For watching music videos, live performances, and other music-related content, Vevo is arguably the best app on the market.
After six months at the helm of the Internet's biggest library of top music videos, Erik Huggers wants to show off the new Vevo. That begins with a revamped app.
Rio Caraeff, who led Vevo from its beginning until he departed in November, joins a former Sony Pictures vice chairman at Vadio, which helps streaming-music services add video to their offering.
The music-video streaming company finds a permanent CEO in Erik Huggers, who ran Intel's TV service before the chip company jettisoned it with a sale to Verizon.
Streaming service amps up its original content with its biggest programming slate so far, finding visitors spend more time when they have more than just slick music videos to dive into.
The music site's monthly views surged by the end of 2013, helped by programming that mimics regular TV. Stay tuned for much more this year.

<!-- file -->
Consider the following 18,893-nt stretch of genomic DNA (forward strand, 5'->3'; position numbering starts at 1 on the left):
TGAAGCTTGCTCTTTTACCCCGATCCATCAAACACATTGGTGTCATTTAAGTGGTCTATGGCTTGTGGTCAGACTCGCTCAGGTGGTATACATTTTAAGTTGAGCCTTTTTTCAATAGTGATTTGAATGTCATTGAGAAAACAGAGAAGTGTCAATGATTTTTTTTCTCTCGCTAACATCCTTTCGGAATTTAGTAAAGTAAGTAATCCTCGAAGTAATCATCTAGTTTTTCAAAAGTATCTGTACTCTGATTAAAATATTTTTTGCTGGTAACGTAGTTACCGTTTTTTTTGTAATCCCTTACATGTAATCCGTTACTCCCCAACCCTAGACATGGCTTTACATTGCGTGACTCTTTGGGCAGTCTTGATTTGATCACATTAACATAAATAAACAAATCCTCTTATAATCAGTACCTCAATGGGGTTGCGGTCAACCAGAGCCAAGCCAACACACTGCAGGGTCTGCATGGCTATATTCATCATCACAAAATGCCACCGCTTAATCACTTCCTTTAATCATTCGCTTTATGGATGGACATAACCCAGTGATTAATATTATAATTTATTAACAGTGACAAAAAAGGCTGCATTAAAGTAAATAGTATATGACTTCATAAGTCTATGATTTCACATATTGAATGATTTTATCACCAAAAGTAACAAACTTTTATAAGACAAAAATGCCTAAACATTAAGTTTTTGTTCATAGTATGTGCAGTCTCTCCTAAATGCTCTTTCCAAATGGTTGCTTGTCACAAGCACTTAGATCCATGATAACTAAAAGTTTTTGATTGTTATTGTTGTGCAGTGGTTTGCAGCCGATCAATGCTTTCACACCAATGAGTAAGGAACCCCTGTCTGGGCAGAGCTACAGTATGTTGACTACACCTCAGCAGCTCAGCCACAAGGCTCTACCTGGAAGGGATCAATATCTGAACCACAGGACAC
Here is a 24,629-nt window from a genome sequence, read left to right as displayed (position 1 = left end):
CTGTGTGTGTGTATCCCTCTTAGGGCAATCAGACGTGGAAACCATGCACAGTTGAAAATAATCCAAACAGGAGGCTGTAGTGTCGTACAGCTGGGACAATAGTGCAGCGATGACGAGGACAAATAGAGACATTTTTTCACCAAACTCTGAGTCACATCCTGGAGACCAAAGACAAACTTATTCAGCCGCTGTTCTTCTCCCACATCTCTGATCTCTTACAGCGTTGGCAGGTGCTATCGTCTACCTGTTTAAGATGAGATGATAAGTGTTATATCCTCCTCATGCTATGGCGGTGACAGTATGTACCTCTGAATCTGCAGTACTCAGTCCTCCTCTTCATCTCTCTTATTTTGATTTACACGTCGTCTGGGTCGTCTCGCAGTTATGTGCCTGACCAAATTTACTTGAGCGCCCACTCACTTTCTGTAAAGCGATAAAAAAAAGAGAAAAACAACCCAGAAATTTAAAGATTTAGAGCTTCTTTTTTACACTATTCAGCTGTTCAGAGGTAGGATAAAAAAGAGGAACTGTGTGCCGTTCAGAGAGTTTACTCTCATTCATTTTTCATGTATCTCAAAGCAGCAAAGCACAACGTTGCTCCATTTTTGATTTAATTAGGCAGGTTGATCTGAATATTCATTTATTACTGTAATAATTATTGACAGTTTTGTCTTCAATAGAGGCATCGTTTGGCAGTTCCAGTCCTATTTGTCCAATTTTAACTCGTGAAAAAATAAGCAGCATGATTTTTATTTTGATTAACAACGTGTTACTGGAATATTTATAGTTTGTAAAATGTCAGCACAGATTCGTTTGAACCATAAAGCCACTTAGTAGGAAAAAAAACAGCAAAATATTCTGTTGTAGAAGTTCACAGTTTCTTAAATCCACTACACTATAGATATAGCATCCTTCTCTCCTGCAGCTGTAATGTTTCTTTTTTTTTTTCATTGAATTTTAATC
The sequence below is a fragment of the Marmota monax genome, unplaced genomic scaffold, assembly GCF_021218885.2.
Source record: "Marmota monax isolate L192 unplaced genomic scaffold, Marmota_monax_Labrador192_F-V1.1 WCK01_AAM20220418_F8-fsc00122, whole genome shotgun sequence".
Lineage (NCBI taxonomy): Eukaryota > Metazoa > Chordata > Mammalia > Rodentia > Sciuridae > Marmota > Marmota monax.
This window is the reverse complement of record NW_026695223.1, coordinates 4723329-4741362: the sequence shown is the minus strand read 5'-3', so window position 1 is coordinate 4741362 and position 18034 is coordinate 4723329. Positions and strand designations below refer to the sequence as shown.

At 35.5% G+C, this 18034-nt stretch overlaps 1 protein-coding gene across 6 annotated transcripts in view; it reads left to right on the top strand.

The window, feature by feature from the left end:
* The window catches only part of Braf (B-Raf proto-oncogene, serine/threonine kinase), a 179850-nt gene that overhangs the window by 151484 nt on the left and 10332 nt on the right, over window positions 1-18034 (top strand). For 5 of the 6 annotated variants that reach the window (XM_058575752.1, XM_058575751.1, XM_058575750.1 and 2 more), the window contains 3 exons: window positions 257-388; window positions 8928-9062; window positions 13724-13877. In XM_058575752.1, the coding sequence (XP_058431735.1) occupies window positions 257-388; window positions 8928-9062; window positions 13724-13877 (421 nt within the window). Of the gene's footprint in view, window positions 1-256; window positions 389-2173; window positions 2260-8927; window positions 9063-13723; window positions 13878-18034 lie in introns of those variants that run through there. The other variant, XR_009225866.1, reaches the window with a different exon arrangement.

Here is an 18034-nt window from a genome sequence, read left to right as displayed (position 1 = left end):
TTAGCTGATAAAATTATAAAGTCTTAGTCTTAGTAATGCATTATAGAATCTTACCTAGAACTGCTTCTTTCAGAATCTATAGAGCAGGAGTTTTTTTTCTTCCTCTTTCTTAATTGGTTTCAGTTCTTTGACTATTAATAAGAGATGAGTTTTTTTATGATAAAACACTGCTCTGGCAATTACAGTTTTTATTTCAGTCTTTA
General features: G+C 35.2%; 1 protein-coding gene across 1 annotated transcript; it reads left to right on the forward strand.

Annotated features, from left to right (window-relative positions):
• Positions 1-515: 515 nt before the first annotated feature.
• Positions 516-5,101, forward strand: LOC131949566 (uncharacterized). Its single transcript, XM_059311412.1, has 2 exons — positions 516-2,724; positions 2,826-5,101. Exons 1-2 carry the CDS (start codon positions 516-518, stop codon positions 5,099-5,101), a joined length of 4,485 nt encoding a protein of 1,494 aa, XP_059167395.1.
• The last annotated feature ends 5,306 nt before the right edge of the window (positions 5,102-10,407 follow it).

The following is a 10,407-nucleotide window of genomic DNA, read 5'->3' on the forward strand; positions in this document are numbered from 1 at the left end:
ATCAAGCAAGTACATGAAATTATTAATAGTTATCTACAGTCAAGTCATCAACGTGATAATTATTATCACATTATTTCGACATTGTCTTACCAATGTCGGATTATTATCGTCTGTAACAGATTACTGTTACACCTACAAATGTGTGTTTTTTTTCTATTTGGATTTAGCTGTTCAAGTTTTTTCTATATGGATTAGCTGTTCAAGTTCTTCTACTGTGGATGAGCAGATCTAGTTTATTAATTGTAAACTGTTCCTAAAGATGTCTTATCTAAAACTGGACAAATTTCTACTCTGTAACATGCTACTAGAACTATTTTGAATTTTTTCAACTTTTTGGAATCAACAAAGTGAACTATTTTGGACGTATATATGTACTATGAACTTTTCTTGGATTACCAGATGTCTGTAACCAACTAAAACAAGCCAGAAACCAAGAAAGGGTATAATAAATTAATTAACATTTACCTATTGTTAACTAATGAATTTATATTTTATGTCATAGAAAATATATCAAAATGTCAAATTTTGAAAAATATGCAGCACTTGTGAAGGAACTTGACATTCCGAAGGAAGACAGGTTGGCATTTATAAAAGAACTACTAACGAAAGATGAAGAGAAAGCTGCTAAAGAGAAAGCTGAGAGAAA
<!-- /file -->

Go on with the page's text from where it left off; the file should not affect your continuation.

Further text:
Top online music-video source Vevo revamps for Google's mobile OS, with quicker load times, sleeker interface, easier navigation and a real-time feed.
Vevo app lets users search for a specific music video or pick a genre station that will stream videos one after the other.
The music video site's latest half-year viewership report shows that for it to build on its area of greatest growth, Vevo's path forward follows a throwback -- a linear channel of videos programmed by humans for TVs.
US revenue from streaming services like Pandora, Spotify and Apple's Beats eclipsed sales of CDs last year, according to data from the music industry's trade group.